Alt-Heidelberg: Heidelberg College magazine — 1906

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„ALT-HEIDELBERG" XXXIX. 1906

Soon after ten o'clock the Dinner reached the stage
of dessert and cigars. No more speeches were delivered,
but in swift succession a series of musical performances
entertained the company. Cronmire opened this concert
with the aid of his admirable phonograph and subse-
quently played a piano duet with Mr. Müller. Your Re-
porter is not a musical critic, he has heard much music
and knows what he likes, and all that was given at
Heidelberg College on Christmas night was of the kind
that he likes. He will not go through the programme
and award praise to one more than another. Who would
weigh a jolly rollicking comic song, such as those given
by Mr. Shearman, against the wonderful, artistic perfor-
mance on the cello that held everyone spellbound, pro-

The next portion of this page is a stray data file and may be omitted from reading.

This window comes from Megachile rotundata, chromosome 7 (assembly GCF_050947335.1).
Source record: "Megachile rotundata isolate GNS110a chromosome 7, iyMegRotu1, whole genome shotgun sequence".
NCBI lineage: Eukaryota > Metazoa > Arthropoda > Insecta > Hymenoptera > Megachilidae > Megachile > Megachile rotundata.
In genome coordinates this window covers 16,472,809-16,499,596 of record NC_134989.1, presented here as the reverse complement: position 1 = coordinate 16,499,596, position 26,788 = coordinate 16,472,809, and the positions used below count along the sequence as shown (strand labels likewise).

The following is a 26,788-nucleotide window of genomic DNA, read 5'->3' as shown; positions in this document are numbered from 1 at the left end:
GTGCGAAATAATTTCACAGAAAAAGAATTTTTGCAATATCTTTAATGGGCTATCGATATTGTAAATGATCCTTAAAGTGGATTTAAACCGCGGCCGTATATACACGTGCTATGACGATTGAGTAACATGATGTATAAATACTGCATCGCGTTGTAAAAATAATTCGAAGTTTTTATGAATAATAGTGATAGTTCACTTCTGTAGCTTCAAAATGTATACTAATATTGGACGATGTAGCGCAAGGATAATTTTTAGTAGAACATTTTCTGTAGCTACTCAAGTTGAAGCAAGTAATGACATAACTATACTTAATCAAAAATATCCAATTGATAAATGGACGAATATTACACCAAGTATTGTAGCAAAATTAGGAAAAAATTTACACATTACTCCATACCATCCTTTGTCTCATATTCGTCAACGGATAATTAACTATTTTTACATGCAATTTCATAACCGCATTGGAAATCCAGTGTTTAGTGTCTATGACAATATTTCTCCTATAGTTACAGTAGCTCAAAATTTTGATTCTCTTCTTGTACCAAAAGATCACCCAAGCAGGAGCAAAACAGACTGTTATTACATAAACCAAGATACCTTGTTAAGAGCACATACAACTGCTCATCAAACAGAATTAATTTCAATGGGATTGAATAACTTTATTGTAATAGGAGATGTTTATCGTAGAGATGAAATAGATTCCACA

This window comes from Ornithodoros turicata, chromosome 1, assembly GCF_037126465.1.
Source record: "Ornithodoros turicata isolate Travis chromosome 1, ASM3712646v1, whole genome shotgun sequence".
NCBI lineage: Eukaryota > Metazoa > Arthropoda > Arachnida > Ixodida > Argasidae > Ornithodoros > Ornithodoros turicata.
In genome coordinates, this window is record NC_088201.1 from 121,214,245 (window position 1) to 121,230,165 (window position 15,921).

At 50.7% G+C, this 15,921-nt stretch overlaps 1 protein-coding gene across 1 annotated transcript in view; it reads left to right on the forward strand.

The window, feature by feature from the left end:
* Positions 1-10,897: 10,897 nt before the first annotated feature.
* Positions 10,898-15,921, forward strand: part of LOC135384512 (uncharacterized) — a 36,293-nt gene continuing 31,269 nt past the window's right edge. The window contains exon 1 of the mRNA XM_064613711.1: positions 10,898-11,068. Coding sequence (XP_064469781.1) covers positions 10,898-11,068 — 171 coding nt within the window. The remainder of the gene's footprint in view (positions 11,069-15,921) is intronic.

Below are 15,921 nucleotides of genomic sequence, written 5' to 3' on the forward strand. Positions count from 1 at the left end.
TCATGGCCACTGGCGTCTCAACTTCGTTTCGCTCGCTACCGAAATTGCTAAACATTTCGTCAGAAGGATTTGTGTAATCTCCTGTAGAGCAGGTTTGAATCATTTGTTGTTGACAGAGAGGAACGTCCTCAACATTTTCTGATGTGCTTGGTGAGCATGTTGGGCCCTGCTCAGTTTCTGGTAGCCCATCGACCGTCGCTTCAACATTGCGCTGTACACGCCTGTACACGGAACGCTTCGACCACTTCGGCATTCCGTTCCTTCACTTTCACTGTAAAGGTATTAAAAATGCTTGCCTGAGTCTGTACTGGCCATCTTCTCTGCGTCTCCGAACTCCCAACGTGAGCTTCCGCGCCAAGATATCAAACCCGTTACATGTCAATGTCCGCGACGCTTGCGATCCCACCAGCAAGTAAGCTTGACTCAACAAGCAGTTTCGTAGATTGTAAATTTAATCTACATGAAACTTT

vided by Currie with the aid of Mrs. Currie. Let it
suffice to mention further that Stewart played a piece
excellently on the violin; and that the whole company
enjoyed singing "Tobias and Mianchus"; and finally one
small performance your Reporter desires specially to
name for he thinks it the beginning of a series. Your
Reporter would congratulate Catty I on his maiden ap-
pearance as a performer at the College dinner. He re-
ceived the hearty welcome he deserved and your Re-
porter opines he will again sing next year, and years
after and each year another jolly song; and then that little
stage-fright which was obvious and secured the sym-
pathy of the party at once, will it not entirely vanish?

One word more. An innovation must be referred
to and a moral pointed. Why was it that the order
"All juniors must now go to bed" went forth almost
half an hour later than usual? Is the reason to be found
in the fact that the entertainment was going with such
a swing that even the Chairman enjoyed himself so
much as to forget the time? Or was it that the Juniors
in question whilst maintaining all desired decorum were
so thoroughly enjoying themselves that no one had the
heart to give the stern order? Your Reporter believes
that both factors had their effect.

Soon after midnight the party dispersed, and every
member thereof felt that there could not have been a
more jovial climax to the Christmas festivities.
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